Honestly, the moral of today’s story is to avoid distraction at all costs. The baby chicks distracted, my art distracted, random stories and misheard sentences distracted. I seriously thought their attention spans were longer than that…
On a happier note, they really love Simon’s Cat. If you haven’t seen it for yourself, do yourself a favor and check it out: youtube.com/simonscat
And now, onto Thursday, today!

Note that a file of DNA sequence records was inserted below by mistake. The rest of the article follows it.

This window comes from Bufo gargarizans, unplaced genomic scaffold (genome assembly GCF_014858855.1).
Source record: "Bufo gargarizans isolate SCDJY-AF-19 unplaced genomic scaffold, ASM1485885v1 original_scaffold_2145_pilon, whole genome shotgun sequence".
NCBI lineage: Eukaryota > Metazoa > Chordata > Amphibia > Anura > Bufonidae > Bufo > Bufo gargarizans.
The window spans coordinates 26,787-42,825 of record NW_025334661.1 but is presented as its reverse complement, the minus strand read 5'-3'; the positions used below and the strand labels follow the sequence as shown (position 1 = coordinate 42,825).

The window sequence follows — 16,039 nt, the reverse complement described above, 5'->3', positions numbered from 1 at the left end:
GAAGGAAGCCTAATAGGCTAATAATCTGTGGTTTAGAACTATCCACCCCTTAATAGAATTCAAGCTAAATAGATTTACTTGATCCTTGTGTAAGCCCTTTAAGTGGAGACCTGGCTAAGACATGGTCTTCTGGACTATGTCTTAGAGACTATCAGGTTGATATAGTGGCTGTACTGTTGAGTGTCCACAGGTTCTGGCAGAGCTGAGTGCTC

How do you tell an 8-year-old that she has a victim mentality? And how do you tell her that you know this because she’s exactly like you were when you were her age? Part confession, part rebuke, this will be an awkward conversation once it happens (and it must). My little friend from 4th grade (not my Loch Ness friend) is this scary copy of me at her age. Precocious, artistic, over-achieving, she’s as sweet as she is an unconscious tattle-tale. She’s one of those students I wish I could take under my wing and have all to myself, partly because I understand her. As I mentioned earlier, I acted similarly to her when I was young. Though I wasn’t a tattle-tale, I certainly had the victim mentality. When you’re an only child with no one to play with but your grandmother and dog, you tend to lack appropriate childhood social skills. Since you have a longer attention span than the others, you want to keep on playing a game that everyone else has abandoned, leading to frustration when you bean a kid in the head “for no reason,” according the victim’s account. You therefore feel wronged and falsely accused and further report said indecency to the nearest trusted adult. I was that adult today, and as you can see, I get it. The thing is that this kind of tattle-tale mindset will grow into a monster that could wreck havoc on her future social life. Being smart and good and knowing that you are smarter and “better” than others can turn into a superiority complex; couple this with the victim mentality and the complex is practically justified. I want to help her before this goes any further. Since she is so bright, I’m hoping that she will understand where I’m coming from and see in herself what needs to change. That’s such a hard thing to do, but I’d rather see her kept from heartache and regret later in life than have to fight it as an adult.